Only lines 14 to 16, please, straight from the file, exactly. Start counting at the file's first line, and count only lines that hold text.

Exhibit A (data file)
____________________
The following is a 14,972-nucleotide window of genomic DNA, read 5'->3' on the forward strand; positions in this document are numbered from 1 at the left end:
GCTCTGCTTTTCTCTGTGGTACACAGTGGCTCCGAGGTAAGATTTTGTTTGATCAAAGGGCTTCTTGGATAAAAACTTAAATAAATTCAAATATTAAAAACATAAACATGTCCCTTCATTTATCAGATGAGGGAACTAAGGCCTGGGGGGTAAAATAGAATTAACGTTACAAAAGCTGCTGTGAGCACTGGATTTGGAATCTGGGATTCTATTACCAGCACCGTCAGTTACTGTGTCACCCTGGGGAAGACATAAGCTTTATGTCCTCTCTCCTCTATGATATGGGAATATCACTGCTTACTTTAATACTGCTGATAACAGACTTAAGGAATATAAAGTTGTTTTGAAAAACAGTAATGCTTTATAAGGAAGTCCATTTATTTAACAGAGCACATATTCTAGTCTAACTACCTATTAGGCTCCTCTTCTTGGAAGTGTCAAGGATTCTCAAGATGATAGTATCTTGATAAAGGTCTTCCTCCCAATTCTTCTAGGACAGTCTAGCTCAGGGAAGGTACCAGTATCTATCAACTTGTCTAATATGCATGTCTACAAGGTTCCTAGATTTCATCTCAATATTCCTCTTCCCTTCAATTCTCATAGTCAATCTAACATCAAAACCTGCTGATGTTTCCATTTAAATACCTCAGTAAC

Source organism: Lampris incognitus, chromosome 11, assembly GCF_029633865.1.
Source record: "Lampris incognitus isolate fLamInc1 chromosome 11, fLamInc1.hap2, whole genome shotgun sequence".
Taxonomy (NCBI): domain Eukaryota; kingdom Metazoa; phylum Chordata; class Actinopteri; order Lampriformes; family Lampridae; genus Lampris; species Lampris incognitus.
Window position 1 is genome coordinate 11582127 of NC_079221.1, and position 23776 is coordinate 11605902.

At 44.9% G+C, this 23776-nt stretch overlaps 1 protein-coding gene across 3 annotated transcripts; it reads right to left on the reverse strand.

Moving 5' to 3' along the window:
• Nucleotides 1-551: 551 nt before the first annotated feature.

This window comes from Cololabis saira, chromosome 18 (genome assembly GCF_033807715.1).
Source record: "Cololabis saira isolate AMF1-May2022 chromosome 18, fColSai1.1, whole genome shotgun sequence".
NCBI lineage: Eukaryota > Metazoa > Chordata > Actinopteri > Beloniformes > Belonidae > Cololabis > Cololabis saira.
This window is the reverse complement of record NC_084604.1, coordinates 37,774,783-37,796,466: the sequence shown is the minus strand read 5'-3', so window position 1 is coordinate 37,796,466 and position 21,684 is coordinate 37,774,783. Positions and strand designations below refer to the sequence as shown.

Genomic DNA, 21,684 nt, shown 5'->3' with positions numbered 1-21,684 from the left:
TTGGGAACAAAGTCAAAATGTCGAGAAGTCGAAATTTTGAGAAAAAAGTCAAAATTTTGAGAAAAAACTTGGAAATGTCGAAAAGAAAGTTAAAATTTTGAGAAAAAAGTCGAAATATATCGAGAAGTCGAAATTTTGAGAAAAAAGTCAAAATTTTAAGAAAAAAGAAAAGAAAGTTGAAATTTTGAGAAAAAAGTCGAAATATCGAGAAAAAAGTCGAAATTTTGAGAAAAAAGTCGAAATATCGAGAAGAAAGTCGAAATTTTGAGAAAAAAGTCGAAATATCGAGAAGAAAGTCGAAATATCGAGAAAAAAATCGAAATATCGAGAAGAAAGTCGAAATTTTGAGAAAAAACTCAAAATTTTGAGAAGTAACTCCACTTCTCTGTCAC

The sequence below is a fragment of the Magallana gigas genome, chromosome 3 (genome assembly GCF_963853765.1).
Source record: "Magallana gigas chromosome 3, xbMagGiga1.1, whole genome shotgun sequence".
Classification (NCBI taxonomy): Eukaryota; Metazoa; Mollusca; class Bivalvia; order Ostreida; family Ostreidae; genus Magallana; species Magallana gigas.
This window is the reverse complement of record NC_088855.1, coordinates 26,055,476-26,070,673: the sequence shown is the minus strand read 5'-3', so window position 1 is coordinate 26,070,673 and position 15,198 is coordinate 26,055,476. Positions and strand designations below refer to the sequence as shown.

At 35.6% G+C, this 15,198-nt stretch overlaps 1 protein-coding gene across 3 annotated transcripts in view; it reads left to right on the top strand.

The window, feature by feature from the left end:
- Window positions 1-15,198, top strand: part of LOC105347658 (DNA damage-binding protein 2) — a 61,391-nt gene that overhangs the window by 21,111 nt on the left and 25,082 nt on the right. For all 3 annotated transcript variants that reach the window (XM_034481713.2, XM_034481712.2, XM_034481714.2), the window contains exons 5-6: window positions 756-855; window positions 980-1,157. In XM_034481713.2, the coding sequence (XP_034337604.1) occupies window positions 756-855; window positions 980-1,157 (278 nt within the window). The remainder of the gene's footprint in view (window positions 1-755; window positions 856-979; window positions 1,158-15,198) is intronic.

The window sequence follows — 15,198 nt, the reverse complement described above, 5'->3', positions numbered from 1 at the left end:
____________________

Genomic DNA, 21,684 nt, shown 5'->3' with positions numbered 1-21,684 from the left:
TTGGGAACAAAGTCAAAATGTCGAGAAGTCGAAATTTTGAGAAAAAAGTCAAAATTTTGAGAAAAAACTTGGAAATGTCGAAAAGAAAGTTAAAATTTTGAGAAAAAAGTCGAAATATATCGAGAAGTCGAAATTTTGAGAAAAAAGTCAAAATTTTAAGAAAAAAGAAAAGAAAGTTGAAATTTTGAGAAAAAAGTCGAAATATCGAGAAAAAAGTCGAAATTTTGAGAAAAAAGTCGAAATATCGAGAAGAAAGTCGAAATTTTGAGAAAAAAGTCGAAATATCGAGAAGAAAGTCGAAATATCGAGAAAAAAATCGAAATATCGAGAAGAAAGTCGAAATTTTGAGAAAAAACTCAAAATTTTGAGAAGTAACTCCACTTCTCTGTCAC

The sequence below is a fragment of the Magallana gigas genome, chromosome 3 (genome assembly GCF_963853765.1).